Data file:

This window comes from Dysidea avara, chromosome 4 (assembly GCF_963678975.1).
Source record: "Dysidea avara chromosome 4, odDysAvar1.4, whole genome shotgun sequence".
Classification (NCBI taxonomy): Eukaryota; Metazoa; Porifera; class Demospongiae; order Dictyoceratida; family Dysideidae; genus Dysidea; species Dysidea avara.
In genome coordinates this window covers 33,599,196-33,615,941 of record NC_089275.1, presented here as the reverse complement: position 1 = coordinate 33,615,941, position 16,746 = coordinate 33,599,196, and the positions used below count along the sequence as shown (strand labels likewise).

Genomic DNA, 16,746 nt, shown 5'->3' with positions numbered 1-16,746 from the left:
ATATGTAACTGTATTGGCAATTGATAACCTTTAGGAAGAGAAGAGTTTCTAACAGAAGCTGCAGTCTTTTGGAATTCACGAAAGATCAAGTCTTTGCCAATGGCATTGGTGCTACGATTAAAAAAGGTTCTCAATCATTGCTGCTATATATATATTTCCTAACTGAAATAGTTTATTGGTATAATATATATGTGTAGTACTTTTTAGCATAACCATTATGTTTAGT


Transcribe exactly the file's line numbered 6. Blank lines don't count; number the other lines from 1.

ATATGTAACTGTATTGGCAATTGATAACCTTTAGGAAGAGAAGAGTTTCTAACAGAAGCTGCAGTCTTTTGGAATTCACGAAAGATCAAGTCTTTGCCAATGGCATTGGTGCTACGATTAAAAAAGGTTCTCAATCATTGCTGCTATATATATATTTCCTAACTGAAATAGTTTATTGGTATAATATATATGTGTAGTACTTTTTAGCATAACCATTATGTTTAGT